Re: Seely's Views

From: Michael Roberts <>
Date: Fri Aug 20 2004 - 17:14:32 EDT

I am not sure which thread I should reply to, as Schaefer and Seely overlap.

I think we should see this as a discussion between those who have a high view of scripture, which I consider as correct and essential, in contradistinction to those like Peacocke and others who will tend to see Genesis as myth in the common sense of the word, and who(ie Glenn etc) accept the scientific evidence for the vast age of the earth and universe, which cannot be contradicted as it is well substantiated.

I can see the attraction of concordism but as Paul has pointed out the bible is written in a background and acceptance of the cosmology (science if you like ) of the day. Hence for Genesis that means a solid firmament of vs 6-8 and tiny stars in the New Testament. We can have no concord with that and must say with Calvin that God "accommodated" himself to the rude and unlearned. Another way is to say that the OT does relate to the reality of the natural world and the cosmos but this is not a one-to-one relationship. We have the same problem with Paul's (St not Seely!) deficient biology of dead seeds in 1 Cor 15. Paul's message is clear but is science is utterly wrong. There is no way we can find concord between 1 Cor 15 and today's botany but that does not negate what he was teaching, the stars falling to earth in the Gospels - I liked P seely's comments about Pliny as I went to where he was killed by Vesuvius last year and Pliny's genius is beyond question. But then I judge any scientist from history by his contemporaries rather than what we know today. Thus I respect the crypto-geologists of the 17th century like Ray, Burnett and others for their skills and don't denigrate them for attempting to show all strata were laid down in the flood. But I have no respect for nearly all flood geologists today until they start questioning as did Glenn in the 80s.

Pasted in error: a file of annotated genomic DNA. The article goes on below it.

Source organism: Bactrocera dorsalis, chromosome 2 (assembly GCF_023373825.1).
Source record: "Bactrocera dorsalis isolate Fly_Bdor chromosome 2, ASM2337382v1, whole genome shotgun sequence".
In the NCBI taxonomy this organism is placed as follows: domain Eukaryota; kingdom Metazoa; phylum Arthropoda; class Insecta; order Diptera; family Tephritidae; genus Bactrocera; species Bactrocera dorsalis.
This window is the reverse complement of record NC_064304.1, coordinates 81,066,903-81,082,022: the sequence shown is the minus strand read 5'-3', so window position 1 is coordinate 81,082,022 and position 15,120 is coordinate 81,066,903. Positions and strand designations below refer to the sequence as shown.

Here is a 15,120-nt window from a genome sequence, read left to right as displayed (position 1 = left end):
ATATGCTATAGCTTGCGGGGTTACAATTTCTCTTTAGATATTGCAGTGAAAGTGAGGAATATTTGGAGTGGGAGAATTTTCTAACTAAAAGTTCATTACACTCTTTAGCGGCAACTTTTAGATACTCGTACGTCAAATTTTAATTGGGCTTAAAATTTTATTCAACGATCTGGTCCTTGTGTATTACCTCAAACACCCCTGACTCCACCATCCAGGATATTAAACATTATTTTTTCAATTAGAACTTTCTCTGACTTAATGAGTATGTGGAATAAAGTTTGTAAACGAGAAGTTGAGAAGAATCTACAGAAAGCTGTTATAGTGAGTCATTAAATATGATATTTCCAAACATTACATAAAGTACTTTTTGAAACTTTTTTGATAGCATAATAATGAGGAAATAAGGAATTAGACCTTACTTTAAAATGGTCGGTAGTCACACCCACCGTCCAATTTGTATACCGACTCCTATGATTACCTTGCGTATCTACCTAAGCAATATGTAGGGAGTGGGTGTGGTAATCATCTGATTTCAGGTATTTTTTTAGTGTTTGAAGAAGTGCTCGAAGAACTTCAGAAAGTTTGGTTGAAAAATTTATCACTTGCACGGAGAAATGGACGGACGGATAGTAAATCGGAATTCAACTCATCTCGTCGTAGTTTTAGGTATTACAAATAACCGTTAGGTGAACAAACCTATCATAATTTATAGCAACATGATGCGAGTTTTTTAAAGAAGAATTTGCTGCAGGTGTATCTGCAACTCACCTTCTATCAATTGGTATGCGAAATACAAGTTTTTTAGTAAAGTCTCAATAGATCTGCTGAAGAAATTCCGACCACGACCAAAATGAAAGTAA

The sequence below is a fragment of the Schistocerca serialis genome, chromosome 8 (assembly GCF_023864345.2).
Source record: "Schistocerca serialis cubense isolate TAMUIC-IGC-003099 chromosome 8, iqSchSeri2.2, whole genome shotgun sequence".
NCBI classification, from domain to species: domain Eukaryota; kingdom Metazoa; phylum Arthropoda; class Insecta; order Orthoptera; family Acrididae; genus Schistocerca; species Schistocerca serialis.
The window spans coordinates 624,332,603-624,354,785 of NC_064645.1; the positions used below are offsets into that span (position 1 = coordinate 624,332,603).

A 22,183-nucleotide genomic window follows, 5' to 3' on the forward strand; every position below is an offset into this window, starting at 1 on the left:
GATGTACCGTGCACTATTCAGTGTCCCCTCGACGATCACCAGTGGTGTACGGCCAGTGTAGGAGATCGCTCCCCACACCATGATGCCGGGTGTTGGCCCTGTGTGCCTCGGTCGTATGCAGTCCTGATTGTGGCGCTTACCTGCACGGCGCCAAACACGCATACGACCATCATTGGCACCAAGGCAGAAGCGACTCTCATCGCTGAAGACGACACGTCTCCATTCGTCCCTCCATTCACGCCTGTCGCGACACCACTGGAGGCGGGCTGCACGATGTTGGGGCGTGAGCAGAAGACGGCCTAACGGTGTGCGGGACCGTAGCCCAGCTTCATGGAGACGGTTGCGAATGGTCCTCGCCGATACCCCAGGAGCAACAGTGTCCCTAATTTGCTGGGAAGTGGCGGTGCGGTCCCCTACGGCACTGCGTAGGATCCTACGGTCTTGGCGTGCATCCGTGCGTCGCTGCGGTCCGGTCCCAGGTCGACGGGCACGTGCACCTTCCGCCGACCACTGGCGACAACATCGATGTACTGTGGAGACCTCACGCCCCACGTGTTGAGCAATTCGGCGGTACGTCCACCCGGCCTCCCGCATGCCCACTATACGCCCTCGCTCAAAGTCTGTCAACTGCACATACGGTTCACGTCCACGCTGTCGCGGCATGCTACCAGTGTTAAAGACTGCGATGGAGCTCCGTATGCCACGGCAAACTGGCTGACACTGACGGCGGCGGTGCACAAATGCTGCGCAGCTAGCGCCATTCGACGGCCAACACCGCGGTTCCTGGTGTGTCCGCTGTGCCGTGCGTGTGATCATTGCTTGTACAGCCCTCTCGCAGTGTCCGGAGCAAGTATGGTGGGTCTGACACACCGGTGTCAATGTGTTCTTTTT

To conclude we should not seek a concordist approach which was found wanting in the 19th century despite the valiant efforts of people like Buckland, Lawson, Chalmers and many others. In the 19th century people gradually moved away from Concordism and perhaps Hugh Miller in the Testimony of the Rocks 1858 was the last serious attempt and was severely criticised then. Ultimately to follow concordism

I think Paul is right to say many Evang OT scholars must fear for their jobs and I was surprised at John Currid - I bet Douglas Kelly isnt pleased with him. We need to consider what the Bible actually says and not what we want it to.

  ----- Original Message -----
  To: ;
  Sent: Friday, August 20, 2004 3:11 AM
  Subject: Re: Seely's Views

  In a message dated 8/19/04 4:11:32 PM Pacific Daylight Time, writes:

    I tend to share some of Glenn's misgivings about arguments of accommodation, but I also see the "scientific" passages as reflecting views of the day. I am more comfortable in labeling these as everyday or phenomenological language (cf. Calvin's comments on the astronomical deficiencies of ranking the moon ahead of the planets as a prominent light). Also, although the imagery of Genesis 1 and other passages certainly suggest a flat earth and a solid dome for a sky, if taken as scientific statements, they don't come out and say "the earth is flat". A flat earth and a solid dome for a sky both accurately describe their appearance to the ordinary observer and would certainly be part of the ordinary language of the day; they are still part of everyday language in our culture.

  What is it about accommodation that you are uneasy with?

  It may be a technicality, but Ramm, I think rightly, defined phenomenal language as having to do strictly with appearances. But, Genesis goes beyond appearances with God _making_ a firmament, and there actually being a sea above it, which later serves as a source of the waters for the Flood. The flat earth is not so important, but the sea below it (Ps 24:2) is since it also serves as a source of water for the Flood.

Received on Fri Aug 20 17:35:54 2004

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